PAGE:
We heard conflicting reports for the next two days: we were winning or they were; battlewagons and cruisers from either side were passing each other and firing at point blank range, unable to see clearly in the gun smoke of battle, The survivors, being faster than our oilers, troop and cargo ships, passed our convoy one night and were docked or at anchor ahead of us as we entered the Navy’s anchorage in the New Hebrides Islands. We passed by them stretched in a long line and saw that the rumors we had heard had not been the usual scuttlebutt. The Helena had a huge hole in its side which we saw was matched by another on the other side, both from an enemy shell that had passed through the ship without exploding. We could see through the ship to the jungled shore beyond. Other ships were blackened form explosions and extinguished fires. We were told of others sunk or limping back across the Pacific to Pearl or the shipyards on our mainland.
            When I described it to my wife, she asked why divers didn’t come here – to Iron Bottom Sound – if there were so many sunken ships.
            “Too deep. That’s not a lagoon out there. Most of those ships are down a thousand feet or more. All you can get to here are a few troop transports that their captains were able to beach. Some day, I suppose they’ll send down submersibles and get pictures. There’s a battle fleet under all that water.” 

            We came to Cape Esperance, the northern point where the last Japs had been evacuated, to find a beautifully landscaped resort called Tambia Village, its buildings professionally built to authentic Solomon Island themes. By now, my authority on the these islands was no longer credible to my wife. She accepted my war stories as possible and my picture of native culture as fantasy. That evening, at dinner, a troupe of natives in grass skirts and painted faces put on a war dance, swinging their war clubs fiercely. She laughed and clapped as she had when watching such dances by native Hawaiians in Maui. It was only a show.

            We were seated with an Australian couple for dinner. He showed great interest when I told him I had been here during the war and was revisiting battle sites. He was a few years older and had been in North Africa and Italy during the war.
            “You Yanks cut quite a figure during the war. When your marine division came to Australia, after they’d beaten the Nips here, my little sister saw them parade in Melbourne. She went bonkers, wound up marrying one.”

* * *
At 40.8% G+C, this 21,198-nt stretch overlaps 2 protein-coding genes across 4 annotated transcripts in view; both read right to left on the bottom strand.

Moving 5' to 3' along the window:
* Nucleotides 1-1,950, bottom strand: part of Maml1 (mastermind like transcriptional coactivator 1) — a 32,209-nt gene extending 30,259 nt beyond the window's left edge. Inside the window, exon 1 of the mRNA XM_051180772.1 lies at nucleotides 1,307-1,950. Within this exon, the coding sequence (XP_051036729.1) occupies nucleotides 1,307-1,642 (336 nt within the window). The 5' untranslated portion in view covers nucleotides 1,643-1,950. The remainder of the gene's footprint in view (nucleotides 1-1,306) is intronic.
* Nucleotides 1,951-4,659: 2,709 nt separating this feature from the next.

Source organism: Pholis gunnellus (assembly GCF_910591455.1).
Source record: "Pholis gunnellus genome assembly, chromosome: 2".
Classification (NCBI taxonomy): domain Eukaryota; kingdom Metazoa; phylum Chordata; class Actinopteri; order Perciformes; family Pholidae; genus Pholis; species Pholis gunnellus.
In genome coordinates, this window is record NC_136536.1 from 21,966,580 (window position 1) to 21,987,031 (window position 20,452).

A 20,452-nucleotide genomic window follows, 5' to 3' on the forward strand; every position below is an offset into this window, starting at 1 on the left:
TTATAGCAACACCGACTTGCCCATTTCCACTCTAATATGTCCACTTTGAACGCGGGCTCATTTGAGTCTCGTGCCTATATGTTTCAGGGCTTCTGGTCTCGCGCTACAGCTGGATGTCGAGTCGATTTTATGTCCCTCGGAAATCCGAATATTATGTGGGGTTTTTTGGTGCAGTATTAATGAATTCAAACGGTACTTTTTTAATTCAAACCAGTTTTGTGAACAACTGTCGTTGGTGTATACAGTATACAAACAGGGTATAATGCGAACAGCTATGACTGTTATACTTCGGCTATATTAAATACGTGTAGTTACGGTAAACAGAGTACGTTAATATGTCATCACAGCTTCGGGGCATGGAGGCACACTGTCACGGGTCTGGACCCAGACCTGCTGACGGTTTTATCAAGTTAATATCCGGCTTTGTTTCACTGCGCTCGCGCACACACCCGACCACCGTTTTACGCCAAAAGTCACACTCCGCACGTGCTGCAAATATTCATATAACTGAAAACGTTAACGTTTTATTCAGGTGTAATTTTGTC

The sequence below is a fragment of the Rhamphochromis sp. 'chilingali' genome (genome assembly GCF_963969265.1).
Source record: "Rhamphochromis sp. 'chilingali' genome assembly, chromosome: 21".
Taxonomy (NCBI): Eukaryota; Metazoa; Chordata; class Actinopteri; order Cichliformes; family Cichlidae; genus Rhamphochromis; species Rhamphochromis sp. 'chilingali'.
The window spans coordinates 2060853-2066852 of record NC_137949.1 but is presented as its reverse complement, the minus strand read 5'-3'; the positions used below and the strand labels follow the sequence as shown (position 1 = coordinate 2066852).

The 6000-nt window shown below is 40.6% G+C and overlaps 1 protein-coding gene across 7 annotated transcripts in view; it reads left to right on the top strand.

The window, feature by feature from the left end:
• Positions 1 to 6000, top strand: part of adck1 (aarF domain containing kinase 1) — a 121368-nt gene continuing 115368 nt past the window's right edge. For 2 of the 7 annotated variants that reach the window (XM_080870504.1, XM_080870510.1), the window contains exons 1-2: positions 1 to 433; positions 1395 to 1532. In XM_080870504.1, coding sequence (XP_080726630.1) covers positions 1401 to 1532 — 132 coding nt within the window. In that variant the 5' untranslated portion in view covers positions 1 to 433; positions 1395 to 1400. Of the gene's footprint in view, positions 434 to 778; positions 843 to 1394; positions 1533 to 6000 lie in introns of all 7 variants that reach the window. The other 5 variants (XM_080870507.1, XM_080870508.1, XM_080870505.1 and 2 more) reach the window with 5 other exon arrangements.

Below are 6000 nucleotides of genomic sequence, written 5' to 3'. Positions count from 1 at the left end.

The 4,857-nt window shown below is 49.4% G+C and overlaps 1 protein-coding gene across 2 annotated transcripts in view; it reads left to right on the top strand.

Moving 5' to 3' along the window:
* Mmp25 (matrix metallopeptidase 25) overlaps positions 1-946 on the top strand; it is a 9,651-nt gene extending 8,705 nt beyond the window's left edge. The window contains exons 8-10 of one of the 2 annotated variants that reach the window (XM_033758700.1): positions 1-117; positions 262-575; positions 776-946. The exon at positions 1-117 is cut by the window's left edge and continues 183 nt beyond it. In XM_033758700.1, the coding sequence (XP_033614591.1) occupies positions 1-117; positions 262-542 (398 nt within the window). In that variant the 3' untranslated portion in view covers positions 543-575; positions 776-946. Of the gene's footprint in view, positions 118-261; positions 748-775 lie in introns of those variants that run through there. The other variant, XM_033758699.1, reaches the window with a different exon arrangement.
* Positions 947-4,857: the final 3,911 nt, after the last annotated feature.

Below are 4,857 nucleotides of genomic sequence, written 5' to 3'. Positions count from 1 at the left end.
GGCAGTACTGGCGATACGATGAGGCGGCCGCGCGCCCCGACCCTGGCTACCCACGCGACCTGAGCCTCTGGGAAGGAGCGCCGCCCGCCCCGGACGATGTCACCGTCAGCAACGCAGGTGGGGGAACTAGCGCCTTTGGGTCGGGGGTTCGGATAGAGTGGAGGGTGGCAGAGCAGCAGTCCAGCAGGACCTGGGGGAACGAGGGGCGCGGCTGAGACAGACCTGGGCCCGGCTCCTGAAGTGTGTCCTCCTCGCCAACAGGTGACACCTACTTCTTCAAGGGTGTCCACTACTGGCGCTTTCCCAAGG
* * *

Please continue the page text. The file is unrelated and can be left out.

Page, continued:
“I heard that most of you over there resented us.”
            “Those who got Dear John letters certainly did, and we got a raft of them. However, I had no attachments, and the girl I later met and married – she’s sitting next to me here – didn’t like Yanks. She said they were too cheeky.”
            She smiled. “I no longer feel that way.”
            “Actually, we probably resented the British more. They refused to send us home to fight. You Yanks were all that stood between our families and the Nips.”

            We saw a group of Japanese tourists who had two tables to themselves across the dining room. I began to suspect that they might not be clustered together entirely from choice. They were not popular with the natives in these islands their country had occupied so brutally during the war - nor with Australian and New Zealand tourists who remembered the dread they had felt, with their men half a world away, as the enemy drew near – nor with Americans who had fought or sent their sons to fight: all remembered a past hostility.

            He had worked for the British and Australian governments as well as for international trade groups. As a consequence, he had traveled to most of the Pacific Islands. He had been to Truk as well as to other parts of Micronesia.
            “You Yanks have a lot to learn about running colonies.”
            I had been feeling the same way but didn’t like to hear it from an Australian.
            “For instance?”
            “Don’t take this wrongly. We’re on the same side, but we’ve been doing it longer. Colonies built our empire. Now, we’re all countries in a commonwealth.”
            “We were one of your empire’s colonies. We didn’t like it. We only took on Micronesia because we had to. We didn’t want to have to retake them if the Soviet Union moved in and the Cold War got hot.”
            “Yes, I know that. Is there any reason why you keep them from sustaining themselves? You might as well have them on the dole.”
            “We call it welfare, but I agree with you on that. Truk was a surprise to me.”
            “We helped the Solomons and New Guinea become nations, as well as others. We had to give them a lot of instruction, turn things over to them that our colonial managers had handled. It took a lot of patience. We told them: do it this way. They tried and got it wrong. We showed them again – they did it wrong again. We kept at it until they oet it right.”
            “So, how are we different?”
            He laughed. “You show them once, then shove them aside when they fail and tell them to get out of the way - ‘I can do it quicker myself” – thereby missing the whole point. You took over the government because you could do it better. It’s not about efficiency. Any teacher could tell you that.”
            “Maybe, we should give all the islands back to the Japanese.”
            “Too late. You’ve made nations out of them. Your Peace Corps is part of the problem.”
             “I thought they showed them how to do things themselves – to move into the modern world. They work for free.”
            “Granted, they’ve done wonders. They’ve showed them how to use and fix outboard motors, and that’s certainly made their fishing more productive. They have also described to them the wonders of America, then downplayed it as mercenary. They want the natives to stay as they are in their tropical, stress-free paradise; they only need to bring in a few improvements from the outside world.”
            “The natives don’t see it that way?”
            “Right you are. Why should they work for 25 cents an hour picking coconuts if they can somehow get to America – or somehow bring the wonders of America to Truk?”
            He thought for a moment.
            “I don’t think the Japanese would take your part of Micronesia back, even if they could. I know we wouldn’t. Only you Americans can afford it. The Soviet Union has one basket case in Cuba. They wouldn’t want another.”

Jack Eiden

Next Posting –  Island of Death